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The Estimate

An Estimate must include:

  • Your name
  • Name, address and contact details of the repair shop
  • Make, model, vehicle identification number (VIN) and licence number of the vehicle
  • A detailed and exact description of the repairs to be made
  • If they will be installing any parts and if those parts will be new, used or reconditioned
  • If they will be using parts provided by the original equipment manufacturer (OEM)
  • Price of the parts
  • Total cost for the labour and how it will be calculated (e.g., an hourly rate or a flat rate, or – Some combination)
  • Total amount to be billed (the final cost can’t exceed this amount by more than 10%)
  • Date the estimate is given and the date after which it no longer applies
  • Date when the work and repairs will be completed

An invoice must include:

  • Your name
  • Name, address and contact information of the repair shop
  • Make, model, vehicle identification number (VIN) and licence number of the vehicle
  • The odometer reading when the vehicle was dropped off and when the vehicle is returned
  • A list of the parts they installed and if the parts are new, used or reconditioned
  • If they used parts provided by the original equipment manufacturer
  • Price of the parts
  • Total cost for the labour and how it was calculated (e.g., an hourly rate or a flat rate, or some combination)
  • Shop supplies charged to a customer (and not included in normal operating costs)
  • Terms of the warranty provided by the repair shop for each part installed and the labour to install it
  • Total amount billed (can’t be higher than 10% of the estimate)

 

Ultimately, if you own your vehicle, the decision whether or not to repair is up to you. If you are leasing your car it is a good idea to check with your lienholder or leasing company first. However, if the damage is repairable and your insurer can cover most of the cost, there is little reason not to have your car repaired.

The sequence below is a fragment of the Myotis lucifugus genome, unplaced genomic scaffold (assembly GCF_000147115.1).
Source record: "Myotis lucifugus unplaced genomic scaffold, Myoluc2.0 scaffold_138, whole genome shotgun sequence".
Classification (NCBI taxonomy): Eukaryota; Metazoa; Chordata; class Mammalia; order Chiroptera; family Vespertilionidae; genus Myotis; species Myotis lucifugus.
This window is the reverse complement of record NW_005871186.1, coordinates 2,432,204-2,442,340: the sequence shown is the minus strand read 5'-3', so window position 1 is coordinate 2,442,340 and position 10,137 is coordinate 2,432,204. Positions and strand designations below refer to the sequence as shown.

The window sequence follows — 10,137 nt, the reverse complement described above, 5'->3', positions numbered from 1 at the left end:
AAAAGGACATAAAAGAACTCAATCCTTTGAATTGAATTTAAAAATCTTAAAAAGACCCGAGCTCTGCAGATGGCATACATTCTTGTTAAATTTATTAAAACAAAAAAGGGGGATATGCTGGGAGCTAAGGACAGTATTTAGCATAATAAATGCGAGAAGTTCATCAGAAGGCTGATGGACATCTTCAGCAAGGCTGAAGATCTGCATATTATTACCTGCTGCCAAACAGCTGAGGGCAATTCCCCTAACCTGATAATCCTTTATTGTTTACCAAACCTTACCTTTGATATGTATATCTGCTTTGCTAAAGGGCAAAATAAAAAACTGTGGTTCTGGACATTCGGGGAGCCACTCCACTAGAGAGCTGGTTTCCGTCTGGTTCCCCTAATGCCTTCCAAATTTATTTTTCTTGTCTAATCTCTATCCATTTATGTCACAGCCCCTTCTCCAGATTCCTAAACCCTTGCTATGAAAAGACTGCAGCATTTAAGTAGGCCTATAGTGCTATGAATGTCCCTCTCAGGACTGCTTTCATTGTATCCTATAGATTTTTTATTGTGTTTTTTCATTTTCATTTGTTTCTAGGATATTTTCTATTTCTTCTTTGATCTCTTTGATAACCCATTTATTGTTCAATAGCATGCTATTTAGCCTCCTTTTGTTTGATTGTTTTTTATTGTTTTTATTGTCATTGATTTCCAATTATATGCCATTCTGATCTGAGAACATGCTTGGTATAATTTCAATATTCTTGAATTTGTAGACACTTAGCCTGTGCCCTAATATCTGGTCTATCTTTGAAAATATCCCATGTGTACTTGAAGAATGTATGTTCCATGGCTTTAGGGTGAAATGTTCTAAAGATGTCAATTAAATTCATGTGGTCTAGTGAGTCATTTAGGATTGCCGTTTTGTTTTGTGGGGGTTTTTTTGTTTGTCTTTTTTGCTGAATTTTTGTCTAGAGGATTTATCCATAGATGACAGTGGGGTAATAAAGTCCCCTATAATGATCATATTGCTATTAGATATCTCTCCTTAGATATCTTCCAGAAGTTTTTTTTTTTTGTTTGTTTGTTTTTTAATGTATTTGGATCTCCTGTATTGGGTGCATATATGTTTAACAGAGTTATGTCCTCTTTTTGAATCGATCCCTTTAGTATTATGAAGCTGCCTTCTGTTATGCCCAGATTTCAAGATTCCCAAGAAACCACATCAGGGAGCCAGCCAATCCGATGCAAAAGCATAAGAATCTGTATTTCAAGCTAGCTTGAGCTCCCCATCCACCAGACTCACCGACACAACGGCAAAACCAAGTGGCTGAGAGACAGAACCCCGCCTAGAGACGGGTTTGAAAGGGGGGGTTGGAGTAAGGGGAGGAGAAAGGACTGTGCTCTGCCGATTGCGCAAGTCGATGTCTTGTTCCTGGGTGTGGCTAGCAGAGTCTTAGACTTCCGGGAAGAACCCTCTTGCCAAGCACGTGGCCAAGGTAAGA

It’s a good idea to talk to your insurance representative about renting a car while yours is in the shop.

In a nutshell, your car is inspected to monitor the exact nature of the damage it has sustained, so that it can properly be returned to the way it was before the collision, both internally and externally. Based on this inspection, an estimate for the repairs is produced.

A vehicles salvage value is the estimated resale value at the end of its usable lifespan. If the estimated repair cost plus the salvage value of the damaged vehicle exceeds the cash value of the vehicle before it was damaged, your insurer may decide to treat the vehicle as a write-off instead of paying to repair it. If your insurer confirms that your vehicle is a write-off, you will receive a cash settlement based on the value of your vehicle before it was damaged.

Some facilities will charge for providing an estimate, but they must tell you how much the charge will be before giving you their estimate. This fee may include the cost of the time it takes to examine the vehicle, the cost of reassembling the vehicle after examining it, and the cost of any parts that will be damaged during the examination or reassembly that would need to be replaced.

You can’t be charged this fee if you give them permission to begin the repairs before it’s reassembled. They would likely have had to disassemble parts of the as a part of the repair process anyways, and this saves them a step. On the other hand, if you put off giving them permission to begin repairs, they may reassemble the vehicle and can charge you for it.

If you’ve made arrangements on the phone, they must record the arrangements in writing.

Finally, never sign a blank work order; it’s a good idea to be aware of what they are going to do on your vehicle before green-lighting the repair.

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